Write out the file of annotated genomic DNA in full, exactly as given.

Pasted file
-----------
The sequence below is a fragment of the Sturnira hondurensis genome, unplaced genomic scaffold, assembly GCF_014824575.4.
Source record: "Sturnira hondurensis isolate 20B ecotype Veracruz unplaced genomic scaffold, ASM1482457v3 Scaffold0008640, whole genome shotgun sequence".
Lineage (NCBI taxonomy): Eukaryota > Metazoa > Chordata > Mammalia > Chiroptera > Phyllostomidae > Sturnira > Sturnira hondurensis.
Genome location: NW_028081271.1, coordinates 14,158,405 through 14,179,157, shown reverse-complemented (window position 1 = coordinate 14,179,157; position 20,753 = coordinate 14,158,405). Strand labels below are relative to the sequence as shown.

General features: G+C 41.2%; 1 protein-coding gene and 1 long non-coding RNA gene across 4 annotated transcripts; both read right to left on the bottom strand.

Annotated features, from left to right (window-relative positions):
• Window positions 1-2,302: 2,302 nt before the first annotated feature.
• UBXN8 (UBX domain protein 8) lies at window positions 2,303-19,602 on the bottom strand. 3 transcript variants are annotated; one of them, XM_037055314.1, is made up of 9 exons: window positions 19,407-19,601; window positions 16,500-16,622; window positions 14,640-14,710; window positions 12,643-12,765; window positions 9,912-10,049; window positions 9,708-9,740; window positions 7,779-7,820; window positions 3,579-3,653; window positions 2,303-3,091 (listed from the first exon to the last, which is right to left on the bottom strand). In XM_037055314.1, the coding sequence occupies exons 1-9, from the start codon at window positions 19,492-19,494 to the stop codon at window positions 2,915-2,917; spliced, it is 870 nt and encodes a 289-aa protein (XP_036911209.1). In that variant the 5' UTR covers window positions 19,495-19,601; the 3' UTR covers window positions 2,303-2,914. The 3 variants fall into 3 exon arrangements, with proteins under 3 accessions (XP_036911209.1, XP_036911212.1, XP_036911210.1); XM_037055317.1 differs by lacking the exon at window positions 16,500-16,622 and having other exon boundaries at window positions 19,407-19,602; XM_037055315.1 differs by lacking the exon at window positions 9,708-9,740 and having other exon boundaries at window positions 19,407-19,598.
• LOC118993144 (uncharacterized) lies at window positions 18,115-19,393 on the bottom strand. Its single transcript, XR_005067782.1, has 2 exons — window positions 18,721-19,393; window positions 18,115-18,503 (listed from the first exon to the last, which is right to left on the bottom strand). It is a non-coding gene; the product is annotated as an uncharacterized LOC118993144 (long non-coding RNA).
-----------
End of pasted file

The sequence below is a fragment of the Sturnira hondurensis genome, unplaced genomic scaffold, assembly GCF_014824575.4.
Source record: "Sturnira hondurensis isolate 20B ecotype Veracruz unplaced genomic scaffold, ASM1482457v3 Scaffold0008640, whole genome shotgun sequence".
Lineage (NCBI taxonomy): Eukaryota > Metazoa > Chordata > Mammalia > Chiroptera > Phyllostomidae > Sturnira > Sturnira hondurensis.
Genome location: NW_028081271.1, coordinates 14,158,405 through 14,179,157, shown reverse-complemented (window position 1 = coordinate 14,179,157; position 20,753 = coordinate 14,158,405). Strand labels below are relative to the sequence as shown.

General features: G+C 41.2%; 1 protein-coding gene and 1 long non-coding RNA gene across 4 annotated transcripts; both read right to left on the bottom strand.

Annotated features, from left to right (window-relative positions):
• Window positions 1-2,302: 2,302 nt before the first annotated feature.
• UBXN8 (UBX domain protein 8) lies at window positions 2,303-19,602 on the bottom strand. 3 transcript variants are annotated; one of them, XM_037055314.1, is made up of 9 exons: window positions 19,407-19,601; window positions 16,500-16,622; window positions 14,640-14,710; window positions 12,643-12,765; window positions 9,912-10,049; window positions 9,708-9,740; window positions 7,779-7,820; window positions 3,579-3,653; window positions 2,303-3,091 (listed from the first exon to the last, which is right to left on the bottom strand). In XM_037055314.1, the coding sequence occupies exons 1-9, from the start codon at window positions 19,492-19,494 to the stop codon at window positions 2,915-2,917; spliced, it is 870 nt and encodes a 289-aa protein (XP_036911209.1). In that variant the 5' UTR covers window positions 19,495-19,601; the 3' UTR covers window positions 2,303-2,914. The 3 variants fall into 3 exon arrangements, with proteins under 3 accessions (XP_036911209.1, XP_036911212.1, XP_036911210.1); XM_037055317.1 differs by lacking the exon at window positions 16,500-16,622 and having other exon boundaries at window positions 19,407-19,602; XM_037055315.1 differs by lacking the exon at window positions 9,708-9,740 and having other exon boundaries at window positions 19,407-19,598.
• LOC118993144 (uncharacterized) lies at window positions 18,115-19,393 on the bottom strand. Its single transcript, XR_005067782.1, has 2 exons — window positions 18,721-19,393; window positions 18,115-18,503 (listed from the first exon to the last, which is right to left on the bottom strand). It is a non-coding gene; the product is annotated as an uncharacterized LOC118993144 (long non-coding RNA).